Abroad, Switzerland may be best known for its smart ski resorts and discreet banking services for the superrich, but the Swiss themselves are remarkably allergic to the trappings of conspicuous wealth.
It was not quite another Occupy moment perhaps, but in a referendum held in March of this year, the Swiss electorate voted by a two-thirds majority to ban bonuses and golden handshakes and force companies to consult shareholders on executives’ remuneration. It’s not easy for ballot initiatives like this to succeed in Switzerland: Of the 110 that have made it to a vote in the last 32 years, only 20 have passed. Many observers agreed that Daniel Vasella, the C.E.O. and chairman of the pharmaceutical giant Novartis, played a decisive role in the plebiscite’s success.
Shortly before the vote, it emerged that Mr. Vasella was demanding a $78 million severance package in return for a promise not to work for a competitor for six years. More disturbing than the sum itself was the way Novartis tried to suppress the story, and Mr. Vasella’s own reaction.
Business associations predicted that companies would leave the country in droves in the wake of the referendum. That has yet to happen.
Instead, less than a year later, we have another vote on executive salaries, the 1:12 initiative. It would permit companies to award their best-paid worker no more than 12 times what the worst paid took home. The referendum takes place on Sunday. This time, the initiative looks destined to fail: The latest opinion poll put the yes vote at 36 percent, with 54 percent opposed, and 10 percent undecided.
One reason for that may be that in most Swiss companies, the pay disparity is lower already. Salaries are close to the European Union average, and few companies pay starvation wages. But a handful of large corporations buck the trend: Among the big banks, the ratio between the best and worst paid has been around 1:500 for years; for Novartis in 2009, it was 1:752; at Credit Suisse the same year, the differential was as high as 1:1,812. Even companies that were heavily in the red continued to pay extravagant boardroom bonuses and salaries.
It was not always this way. Until the mid-19th century, Switzerland was poor. My great-grandmother, who grew up in an Alpine valley, often went hungry; occasionally, she was even forced to eat grass to fill her belly. Switzerland’s elevation to the ranks of the most prosperous nations was largely because of its manufacturing industry: watches, textiles and mechanical engineering.
It was only after World War II that Switzerland became an important player in the financial sector. Despite our reputation abroad, that is probably why banks don’t really figure in our sense of who we are; we just let them get on with it. Their revenues contributed substantially to our welfare, but we were never in love with them.
What is inescapable in Swiss daily life and culture is agriculture — even though only 4 percent of Swiss still work in it and farming represents just 0.7 percent of our gross domestic product. Our national heroes are not scientists or artists or captains of industry, but fictional characters: an ornery farmer by the name of Wilhelm Tell, a goat-girl called Heidi. Our national sport is “schwingen” wrestling, a farmers’ sport; the first prize at big events is a steer.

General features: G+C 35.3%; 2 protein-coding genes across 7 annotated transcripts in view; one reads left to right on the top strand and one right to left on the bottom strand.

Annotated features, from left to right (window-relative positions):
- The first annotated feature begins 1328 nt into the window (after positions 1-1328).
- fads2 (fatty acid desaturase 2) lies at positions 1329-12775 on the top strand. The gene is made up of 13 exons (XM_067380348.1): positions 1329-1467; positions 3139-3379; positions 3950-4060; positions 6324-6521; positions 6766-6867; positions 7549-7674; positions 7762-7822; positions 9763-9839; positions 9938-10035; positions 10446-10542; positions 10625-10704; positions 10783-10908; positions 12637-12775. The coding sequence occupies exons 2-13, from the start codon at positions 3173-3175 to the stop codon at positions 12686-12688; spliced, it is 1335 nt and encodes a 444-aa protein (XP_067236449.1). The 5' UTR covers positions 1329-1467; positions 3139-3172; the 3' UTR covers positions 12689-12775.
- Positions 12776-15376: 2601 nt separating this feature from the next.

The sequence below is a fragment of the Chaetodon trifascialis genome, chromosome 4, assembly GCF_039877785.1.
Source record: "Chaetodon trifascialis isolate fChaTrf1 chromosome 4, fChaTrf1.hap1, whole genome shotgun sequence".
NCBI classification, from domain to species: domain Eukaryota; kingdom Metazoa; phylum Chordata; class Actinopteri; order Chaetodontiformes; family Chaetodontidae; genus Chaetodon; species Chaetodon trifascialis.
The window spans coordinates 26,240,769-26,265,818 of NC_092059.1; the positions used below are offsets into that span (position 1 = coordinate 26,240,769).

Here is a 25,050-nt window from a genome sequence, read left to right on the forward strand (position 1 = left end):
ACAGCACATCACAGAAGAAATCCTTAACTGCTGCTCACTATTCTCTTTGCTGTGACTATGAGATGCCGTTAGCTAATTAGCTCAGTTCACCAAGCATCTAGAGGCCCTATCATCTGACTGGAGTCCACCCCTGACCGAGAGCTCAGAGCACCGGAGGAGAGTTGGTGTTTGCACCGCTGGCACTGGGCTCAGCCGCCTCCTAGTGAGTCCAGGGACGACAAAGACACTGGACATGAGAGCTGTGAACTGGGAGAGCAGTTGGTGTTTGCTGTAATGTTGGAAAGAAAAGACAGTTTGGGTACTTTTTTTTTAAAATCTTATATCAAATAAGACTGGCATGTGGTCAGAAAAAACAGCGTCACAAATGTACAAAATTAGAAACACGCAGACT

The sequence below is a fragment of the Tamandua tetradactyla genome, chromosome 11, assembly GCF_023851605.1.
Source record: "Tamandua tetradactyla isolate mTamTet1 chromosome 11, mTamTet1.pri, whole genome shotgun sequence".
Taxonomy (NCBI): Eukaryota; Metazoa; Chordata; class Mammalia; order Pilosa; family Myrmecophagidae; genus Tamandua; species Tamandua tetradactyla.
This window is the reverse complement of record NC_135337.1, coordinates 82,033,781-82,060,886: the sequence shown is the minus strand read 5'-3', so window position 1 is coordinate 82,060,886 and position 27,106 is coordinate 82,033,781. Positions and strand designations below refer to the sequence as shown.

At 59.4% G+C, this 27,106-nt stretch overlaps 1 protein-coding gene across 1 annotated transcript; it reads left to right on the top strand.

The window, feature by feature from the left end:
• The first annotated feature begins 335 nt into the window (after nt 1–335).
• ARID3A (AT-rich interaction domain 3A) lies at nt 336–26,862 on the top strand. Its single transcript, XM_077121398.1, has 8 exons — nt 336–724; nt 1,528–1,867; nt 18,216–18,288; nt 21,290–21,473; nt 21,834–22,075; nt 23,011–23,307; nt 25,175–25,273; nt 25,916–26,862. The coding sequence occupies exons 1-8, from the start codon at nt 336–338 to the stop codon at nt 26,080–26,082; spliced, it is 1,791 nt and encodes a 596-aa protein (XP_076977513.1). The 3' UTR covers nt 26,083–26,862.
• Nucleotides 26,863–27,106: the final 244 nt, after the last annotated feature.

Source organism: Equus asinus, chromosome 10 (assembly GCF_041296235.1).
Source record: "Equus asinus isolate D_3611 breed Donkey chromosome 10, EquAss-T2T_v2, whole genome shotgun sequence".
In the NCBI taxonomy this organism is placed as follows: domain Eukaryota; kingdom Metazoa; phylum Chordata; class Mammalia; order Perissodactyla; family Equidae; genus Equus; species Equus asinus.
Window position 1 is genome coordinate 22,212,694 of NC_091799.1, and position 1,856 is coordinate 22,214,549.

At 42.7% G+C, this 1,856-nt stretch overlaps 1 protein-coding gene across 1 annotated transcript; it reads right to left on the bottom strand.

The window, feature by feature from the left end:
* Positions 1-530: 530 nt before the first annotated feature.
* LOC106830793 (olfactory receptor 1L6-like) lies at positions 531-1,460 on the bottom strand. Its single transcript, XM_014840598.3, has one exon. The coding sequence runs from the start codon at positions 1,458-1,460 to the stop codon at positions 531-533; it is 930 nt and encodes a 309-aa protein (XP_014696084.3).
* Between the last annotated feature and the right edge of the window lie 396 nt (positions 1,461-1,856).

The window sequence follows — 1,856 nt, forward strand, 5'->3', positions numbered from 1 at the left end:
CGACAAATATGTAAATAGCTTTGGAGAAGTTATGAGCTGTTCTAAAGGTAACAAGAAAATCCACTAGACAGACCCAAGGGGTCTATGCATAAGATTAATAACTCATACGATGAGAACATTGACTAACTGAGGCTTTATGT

The Swiss are a well-traveled lot internationally, but at home they often live their entire lifetimes in one village or valley. There is social cohesion, but little internal mobility. To this day, the local Parliaments of Switzerland’s 26 cantons, or districts, vote by a show of hands; across the country, legal contracts are settled by a handshake.
Above all, Switzerland is egalitarian. The notion of being conceited about your wealth or talents is abhorred; expecting special treatment is scorned.
For a long time, even the rich in Switzerland bowed to this modesty. They kept to themselves and spent their money discreetly. Sponsorship of the arts was often anonymous; bankers didn’t think twice about pro bono public service. Those times are gone.
In his 2004 autobiography, the eminent banker Hans J. Baer deplored what he saw as the self-enrichment mentality of the new executive class. He described their insistence on high salaries as “a call to class warfare from above.”
Opponents of the 1:12 referendum like to talk about the politics of envy but find it hard to justify top salaries. No one among the big earners has cared to join the debate. Instead, representatives of medium-size companies have chipped in, such as Carl Elsener of Victorinox, the makers of the cult Swiss Army penknife. The initiative would not affect him — his company already has a wage ratio of 1:6 — but he opposes it on the grounds that it would involve more regulation and additional costs. Even if the measure passed, he’s skeptical that it could be enforced: “The small minority that likes to overdo things is perfectly able to get around the 1:12 initiative.” If the polling is correct, many voters appear to agree with him.
It’s not that Mr. Elsener is a fan of “rip-off” salaries, but he favors a policy of voluntary restraint — in effect, the old Swiss way of moral pressure. That may seem naïve nowadays, but at least in Mr. Vasella’s case, it seemed to work. He renounced his $78 million deal and, declaring himself upset by so much personal criticism, retired to quiet seclusion. In the United States.
Peter Stamm is the author, mostly recently, of the story collection We’re Flying. This essay was translated by Michael Hofmann from the German.